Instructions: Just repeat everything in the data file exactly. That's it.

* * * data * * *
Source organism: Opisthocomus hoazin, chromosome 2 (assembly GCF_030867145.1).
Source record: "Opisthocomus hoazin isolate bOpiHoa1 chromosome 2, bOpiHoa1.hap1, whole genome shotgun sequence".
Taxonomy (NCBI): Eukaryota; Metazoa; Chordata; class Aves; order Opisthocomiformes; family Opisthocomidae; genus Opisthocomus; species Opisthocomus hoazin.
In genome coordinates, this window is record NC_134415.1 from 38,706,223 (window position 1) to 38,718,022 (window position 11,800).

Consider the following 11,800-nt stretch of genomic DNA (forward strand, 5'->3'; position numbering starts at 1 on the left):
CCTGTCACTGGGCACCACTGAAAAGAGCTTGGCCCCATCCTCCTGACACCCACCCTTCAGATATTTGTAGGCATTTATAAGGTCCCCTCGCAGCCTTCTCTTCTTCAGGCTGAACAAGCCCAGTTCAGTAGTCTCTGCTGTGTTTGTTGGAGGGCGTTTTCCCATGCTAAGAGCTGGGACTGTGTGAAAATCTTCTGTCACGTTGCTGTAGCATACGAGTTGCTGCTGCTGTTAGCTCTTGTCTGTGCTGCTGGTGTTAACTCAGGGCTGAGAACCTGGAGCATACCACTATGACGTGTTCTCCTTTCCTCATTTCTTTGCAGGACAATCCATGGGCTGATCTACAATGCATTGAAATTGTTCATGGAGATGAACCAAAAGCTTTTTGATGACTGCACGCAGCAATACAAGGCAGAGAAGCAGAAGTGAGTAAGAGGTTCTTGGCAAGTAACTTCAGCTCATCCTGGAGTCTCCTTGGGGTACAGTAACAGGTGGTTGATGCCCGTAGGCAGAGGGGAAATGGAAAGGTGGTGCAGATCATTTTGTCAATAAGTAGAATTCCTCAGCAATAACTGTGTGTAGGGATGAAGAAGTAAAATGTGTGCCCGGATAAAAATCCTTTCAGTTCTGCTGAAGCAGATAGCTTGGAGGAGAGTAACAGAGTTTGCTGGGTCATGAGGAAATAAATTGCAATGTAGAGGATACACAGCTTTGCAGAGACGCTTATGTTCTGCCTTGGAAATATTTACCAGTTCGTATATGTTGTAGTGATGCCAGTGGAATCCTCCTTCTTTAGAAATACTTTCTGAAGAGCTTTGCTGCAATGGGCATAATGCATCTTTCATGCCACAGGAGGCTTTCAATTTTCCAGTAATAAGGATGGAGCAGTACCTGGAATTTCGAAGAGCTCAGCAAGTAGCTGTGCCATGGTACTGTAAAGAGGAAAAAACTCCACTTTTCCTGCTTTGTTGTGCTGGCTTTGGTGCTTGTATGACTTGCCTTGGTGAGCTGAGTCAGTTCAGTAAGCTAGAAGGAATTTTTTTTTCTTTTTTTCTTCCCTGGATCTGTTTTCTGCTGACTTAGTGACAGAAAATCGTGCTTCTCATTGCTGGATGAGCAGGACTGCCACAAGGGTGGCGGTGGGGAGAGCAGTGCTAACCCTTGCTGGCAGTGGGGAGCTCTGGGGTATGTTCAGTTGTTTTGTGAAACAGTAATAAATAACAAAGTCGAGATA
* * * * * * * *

Source organism: Opisthocomus hoazin, chromosome 2 (assembly GCF_030867145.1).
Source record: "Opisthocomus hoazin isolate bOpiHoa1 chromosome 2, bOpiHoa1.hap1, whole genome shotgun sequence".
Taxonomy (NCBI): Eukaryota; Metazoa; Chordata; class Aves; order Opisthocomiformes; family Opisthocomidae; genus Opisthocomus; species Opisthocomus hoazin.
In genome coordinates, this window is record NC_134415.1 from 38,706,223 (window position 1) to 38,718,022 (window position 11,800).

Consider the following 11,800-nt stretch of genomic DNA (forward strand, 5'->3'; position numbering starts at 1 on the left):
CCTGTCACTGGGCACCACTGAAAAGAGCTTGGCCCCATCCTCCTGACACCCACCCTTCAGATATTTGTAGGCATTTATAAGGTCCCCTCGCAGCCTTCTCTTCTTCAGGCTGAACAAGCCCAGTTCAGTAGTCTCTGCTGTGTTTGTTGGAGGGCGTTTTCCCATGCTAAGAGCTGGGACTGTGTGAAAATCTTCTGTCACGTTGCTGTAGCATACGAGTTGCTGCTGCTGTTAGCTCTTGTCTGTGCTGCTGGTGTTAACTCAGGGCTGAGAACCTGGAGCATACCACTATGACGTGTTCTCCTTTCCTCATTTCTTTGCAGGACAATCCATGGGCTGATCTACAATGCATTGAAATTGTTCATGGAGATGAACCAAAAGCTTTTTGATGACTGCACGCAGCAATACAAGGCAGAGAAGCAGAAGTGAGTAAGAGGTTCTTGGCAAGTAACTTCAGCTCATCCTGGAGTCTCCTTGGGGTACAGTAACAGGTGGTTGATGCCCGTAGGCAGAGGGGAAATGGAAAGGTGGTGCAGATCATTTTGTCAATAAGTAGAATTCCTCAGCAATAACTGTGTGTAGGGATGAAGAAGTAAAATGTGTGCCCGGATAAAAATCCTTTCAGTTCTGCTGAAGCAGATAGCTTGGAGGAGAGTAACAGAGTTTGCTGGGTCATGAGGAAATAAATTGCAATGTAGAGGATACACAGCTTTGCAGAGACGCTTATGTTCTGCCTTGGAAATATTTACCAGTTCGTATATGTTGTAGTGATGCCAGTGGAATCCTCCTTCTTTAGAAATACTTTCTGAAGAGCTTTGCTGCAATGGGCATAATGCATCTTTCATGCCACAGGAGGCTTTCAATTTTCCAGTAATAAGGATGGAGCAGTACCTGGAATTTCGAAGAGCTCAGCAAGTAGCTGTGCCATGGTACTGTAAAGAGGAAAAAACTCCACTTTTCCTGCTTTGTTGTGCTGGCTTTGGTGCTTGTATGACTTGCCTTGGTGAGCTGAGTCAGTTCAGTAAGCTAGAAGGAATTTTTTTTTCTTTTTTTCTTCCCTGGATCTGTTTTCTGCTGACTTAGTGACAGAAAATCGTGCTTCTCATTGCTGGATGAGCAGGACTGCCACAAGGGTGGCGGTGGGGAGAGCAGTGCTAACCCTTGCTGGCAGTGGGGAGCTCTGGGGTATGTTCAGTTGTTTTGTGAAACAGTAATAAATAACAAAGTCGAGATA